Live sporting events are not so cheap

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Planning on taking in an NHL game in either Edmonton or Calgary one of these days?

If the answer is yes, then you might want to make sure your finances are in order first.

According to the latest numbers from Team Marketing Report, Calgary had the third highest fan cost index (FCI) in the National Hockey League last season, while Edmonton sat in seventh.

The Toronto Maple Leafs led the way, with Montreal coming second.

Vancouver is fifth, and 11th place Ottawa was the cheapest Canadian market in which to catch a hockey game.

Now, who is this Team Marketing Report, you may be wondering?

Well, they’re a group based in Chicago that does an annual analysis of the NHL’s 30 clubs, crunches the numbers, and then lets us know what sort of impact going to a game would have on a family of four.

And according to them, the FCI for Flames’ fans went up 1.7% in 2009-2010, with the average cost of attending a hockey game pegged at $366.29 US.

That includes four average price tickets, two small draught beers, four small soft drinks, four regular size hot dogs, parking for one car, two game programs and a pair of cheap, adjustable adult sized hats.

Up in the capital, where the Oilers skated themselves into a last place finish in front of an always sold out Rexall Place, the FCI last season went up 3.1%, to sit at $346.46 US.

Are you kidding me?

Even if you remove the two hats from the FCI equation, you’re still looking at over $300 to spend a night with your family at the rink.

How is the average middle class family supposed to afford that?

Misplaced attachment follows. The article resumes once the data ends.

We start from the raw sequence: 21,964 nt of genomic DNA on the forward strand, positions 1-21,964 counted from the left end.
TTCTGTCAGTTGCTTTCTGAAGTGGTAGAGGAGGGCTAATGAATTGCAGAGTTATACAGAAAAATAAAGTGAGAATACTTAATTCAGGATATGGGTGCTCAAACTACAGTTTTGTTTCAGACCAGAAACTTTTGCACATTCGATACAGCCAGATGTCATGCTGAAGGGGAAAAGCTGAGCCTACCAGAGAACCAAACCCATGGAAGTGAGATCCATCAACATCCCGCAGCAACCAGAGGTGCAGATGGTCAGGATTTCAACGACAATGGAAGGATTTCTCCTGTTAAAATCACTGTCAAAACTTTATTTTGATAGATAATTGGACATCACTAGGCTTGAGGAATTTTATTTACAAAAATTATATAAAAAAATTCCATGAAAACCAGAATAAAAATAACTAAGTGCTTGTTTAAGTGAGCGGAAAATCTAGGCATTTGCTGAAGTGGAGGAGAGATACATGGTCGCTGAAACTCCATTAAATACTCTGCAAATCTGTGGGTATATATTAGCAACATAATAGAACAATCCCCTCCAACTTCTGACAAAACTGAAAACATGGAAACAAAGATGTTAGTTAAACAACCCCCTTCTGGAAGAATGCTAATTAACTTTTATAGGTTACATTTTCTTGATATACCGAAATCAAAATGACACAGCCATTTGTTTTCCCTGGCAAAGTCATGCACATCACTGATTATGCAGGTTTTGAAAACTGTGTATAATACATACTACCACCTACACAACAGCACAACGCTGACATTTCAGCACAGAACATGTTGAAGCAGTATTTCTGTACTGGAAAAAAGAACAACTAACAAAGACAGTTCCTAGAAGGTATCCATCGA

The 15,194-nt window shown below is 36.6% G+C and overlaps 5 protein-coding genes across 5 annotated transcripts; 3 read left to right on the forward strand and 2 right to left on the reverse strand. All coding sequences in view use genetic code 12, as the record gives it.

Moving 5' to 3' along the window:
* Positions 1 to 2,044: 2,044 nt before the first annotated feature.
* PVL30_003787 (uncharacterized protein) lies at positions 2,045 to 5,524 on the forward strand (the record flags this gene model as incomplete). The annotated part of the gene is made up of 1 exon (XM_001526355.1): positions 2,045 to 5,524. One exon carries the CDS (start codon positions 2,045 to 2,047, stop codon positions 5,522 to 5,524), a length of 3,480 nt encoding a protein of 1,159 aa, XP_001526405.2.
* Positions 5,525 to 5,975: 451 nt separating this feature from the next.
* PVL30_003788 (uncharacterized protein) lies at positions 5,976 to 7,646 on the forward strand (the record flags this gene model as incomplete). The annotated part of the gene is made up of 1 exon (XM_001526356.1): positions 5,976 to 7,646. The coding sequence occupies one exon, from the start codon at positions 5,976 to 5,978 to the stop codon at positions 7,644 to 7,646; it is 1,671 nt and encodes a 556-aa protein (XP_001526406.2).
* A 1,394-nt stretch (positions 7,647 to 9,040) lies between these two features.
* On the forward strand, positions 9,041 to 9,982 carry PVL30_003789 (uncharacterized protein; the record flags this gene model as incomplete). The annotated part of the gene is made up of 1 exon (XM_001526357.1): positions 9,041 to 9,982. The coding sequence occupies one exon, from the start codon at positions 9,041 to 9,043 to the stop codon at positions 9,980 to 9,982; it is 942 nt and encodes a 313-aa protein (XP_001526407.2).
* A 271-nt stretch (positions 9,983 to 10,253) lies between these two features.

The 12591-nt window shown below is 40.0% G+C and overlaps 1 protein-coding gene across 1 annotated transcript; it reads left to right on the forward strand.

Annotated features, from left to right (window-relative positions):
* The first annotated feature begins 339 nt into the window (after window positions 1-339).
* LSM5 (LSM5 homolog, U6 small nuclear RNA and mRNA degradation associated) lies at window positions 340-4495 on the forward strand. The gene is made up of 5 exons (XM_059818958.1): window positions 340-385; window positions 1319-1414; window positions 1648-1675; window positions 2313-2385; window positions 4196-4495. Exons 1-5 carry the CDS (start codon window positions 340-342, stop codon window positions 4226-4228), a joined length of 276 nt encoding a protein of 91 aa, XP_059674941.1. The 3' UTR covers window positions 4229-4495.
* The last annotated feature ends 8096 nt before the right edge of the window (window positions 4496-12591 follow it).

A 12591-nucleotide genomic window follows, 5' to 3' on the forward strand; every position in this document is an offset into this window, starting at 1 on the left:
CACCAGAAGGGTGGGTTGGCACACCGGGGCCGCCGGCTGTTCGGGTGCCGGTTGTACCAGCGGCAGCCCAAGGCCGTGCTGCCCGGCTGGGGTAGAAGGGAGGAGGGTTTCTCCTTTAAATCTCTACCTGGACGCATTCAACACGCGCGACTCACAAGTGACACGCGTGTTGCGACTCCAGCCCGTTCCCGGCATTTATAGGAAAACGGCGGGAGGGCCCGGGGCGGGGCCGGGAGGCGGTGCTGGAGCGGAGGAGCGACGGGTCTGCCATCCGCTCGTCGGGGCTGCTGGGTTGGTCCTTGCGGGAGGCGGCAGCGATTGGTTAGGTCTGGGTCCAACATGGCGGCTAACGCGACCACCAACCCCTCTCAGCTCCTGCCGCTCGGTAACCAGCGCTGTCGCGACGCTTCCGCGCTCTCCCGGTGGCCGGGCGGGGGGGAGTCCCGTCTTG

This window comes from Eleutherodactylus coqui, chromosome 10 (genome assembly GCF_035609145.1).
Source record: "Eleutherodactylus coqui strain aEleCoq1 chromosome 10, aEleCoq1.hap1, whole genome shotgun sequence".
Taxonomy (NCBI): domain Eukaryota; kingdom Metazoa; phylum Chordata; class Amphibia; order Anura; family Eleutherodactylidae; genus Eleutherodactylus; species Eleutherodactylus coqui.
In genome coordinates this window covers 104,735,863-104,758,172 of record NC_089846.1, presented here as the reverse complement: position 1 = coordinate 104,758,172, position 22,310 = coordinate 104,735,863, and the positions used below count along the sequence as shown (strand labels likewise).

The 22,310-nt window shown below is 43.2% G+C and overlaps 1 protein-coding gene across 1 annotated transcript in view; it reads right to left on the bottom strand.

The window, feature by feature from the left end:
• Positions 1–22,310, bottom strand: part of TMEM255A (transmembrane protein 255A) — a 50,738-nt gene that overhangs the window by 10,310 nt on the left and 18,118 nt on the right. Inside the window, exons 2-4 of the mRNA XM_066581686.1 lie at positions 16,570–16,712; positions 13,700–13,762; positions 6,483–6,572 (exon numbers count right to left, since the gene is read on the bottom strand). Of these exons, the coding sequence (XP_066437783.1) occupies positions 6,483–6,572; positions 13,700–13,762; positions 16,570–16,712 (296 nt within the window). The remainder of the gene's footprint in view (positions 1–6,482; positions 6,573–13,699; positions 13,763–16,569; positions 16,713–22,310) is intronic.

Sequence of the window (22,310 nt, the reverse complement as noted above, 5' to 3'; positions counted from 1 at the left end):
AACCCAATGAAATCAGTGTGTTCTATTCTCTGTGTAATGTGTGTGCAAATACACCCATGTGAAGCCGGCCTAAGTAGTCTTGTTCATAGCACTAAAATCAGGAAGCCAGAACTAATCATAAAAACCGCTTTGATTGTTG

Not all of us work in the oil and gas industry and have that much disposable income to throw around.

Heck, not even the oil and gas industry workers have that much extra cash to give away these days.

Just the other day, I read a story that Canadians have surpassed over $1 trillion dollars in mortgage debt, and that our fellow country men and women are swimming in levels of red ink never seen before.

And the powers that be in Edmonton and Calgary think its ok to charge us, on average, over $65 per ticket?

I realize that not all tickets are priced that high (you can get standing room only tickets these days for $40 or cheaper if you buy a bundle of tickets, or “mini-pack”), and I also realize that these numbers aren’t anywhere near Toronto’s league leading FCI of $572.32 or Montreal’s $474.44.

But still, I shouldn’t have to access the equity in my ever devaluing home to take my wife and two young sons to a professional hockey game.

Yes, I’m going to extreme’s here, but the bottom line here is that the price we pay at the turnstiles is far higher than the quality of the product to which we are treated on the ice.

When you look at the top three teams, as far as the FCI is concerned, just one of the three made the playoffs last season, that team being the Canadiens.

Toronto finished just a few points ahead of last place Edmonton, while Calgary missed the post season for the first time since 2003.

By comparison, the Stanley Cup winning Chicago Blackhawks had an FCI of $350.58, and while that number may be high, it was a 20.2% increase over the 2008-2009 season.

I guess that’s the price you pay to watch the best team in the NHL.

But Calgary and Edmonton are far from being the best in the league, and their ticket prices should reflect that.

Until they do, my money is staying firmly parked in my wallet.

sports@big105.fm

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